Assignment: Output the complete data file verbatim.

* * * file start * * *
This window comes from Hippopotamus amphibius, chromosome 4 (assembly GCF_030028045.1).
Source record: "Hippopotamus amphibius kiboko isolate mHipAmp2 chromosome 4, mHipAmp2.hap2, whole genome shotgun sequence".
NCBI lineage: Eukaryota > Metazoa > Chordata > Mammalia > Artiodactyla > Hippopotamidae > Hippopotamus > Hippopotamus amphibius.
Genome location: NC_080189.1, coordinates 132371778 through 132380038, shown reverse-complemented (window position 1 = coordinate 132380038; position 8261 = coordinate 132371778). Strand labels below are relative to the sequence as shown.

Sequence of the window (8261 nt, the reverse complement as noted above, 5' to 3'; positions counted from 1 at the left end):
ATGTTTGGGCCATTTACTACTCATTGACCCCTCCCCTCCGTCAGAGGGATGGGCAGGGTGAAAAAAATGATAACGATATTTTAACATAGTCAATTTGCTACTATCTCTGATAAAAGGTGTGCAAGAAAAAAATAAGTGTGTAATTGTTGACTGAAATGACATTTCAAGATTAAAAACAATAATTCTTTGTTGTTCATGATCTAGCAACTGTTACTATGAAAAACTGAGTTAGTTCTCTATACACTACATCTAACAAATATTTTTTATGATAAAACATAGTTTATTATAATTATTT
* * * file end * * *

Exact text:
This window comes from Hippopotamus amphibius, chromosome 4 (assembly GCF_030028045.1).
Source record: "Hippopotamus amphibius kiboko isolate mHipAmp2 chromosome 4, mHipAmp2.hap2, whole genome shotgun sequence".
NCBI lineage: Eukaryota > Metazoa > Chordata > Mammalia > Artiodactyla > Hippopotamidae > Hippopotamus > Hippopotamus amphibius.
Genome location: NC_080189.1, coordinates 132371778 through 132380038, shown reverse-complemented (window position 1 = coordinate 132380038; position 8261 = coordinate 132371778). Strand labels below are relative to the sequence as shown.

Sequence of the window (8261 nt, the reverse complement as noted above, 5' to 3'; positions counted from 1 at the left end):
ATGTTTGGGCCATTTACTACTCATTGACCCCTCCCCTCCGTCAGAGGGATGGGCAGGGTGAAAAAAATGATAACGATATTTTAACATAGTCAATTTGCTACTATCTCTGATAAAAGGTGTGCAAGAAAAAAATAAGTGTGTAATTGTTGACTGAAATGACATTTCAAGATTAAAAACAATAATTCTTTGTTGTTCATGATCTAGCAACTGTTACTATGAAAAACTGAGTTAGTTCTCTATACACTACATCTAACAAATATTTTTTATGATAAAACATAGTTTATTATAATTATTT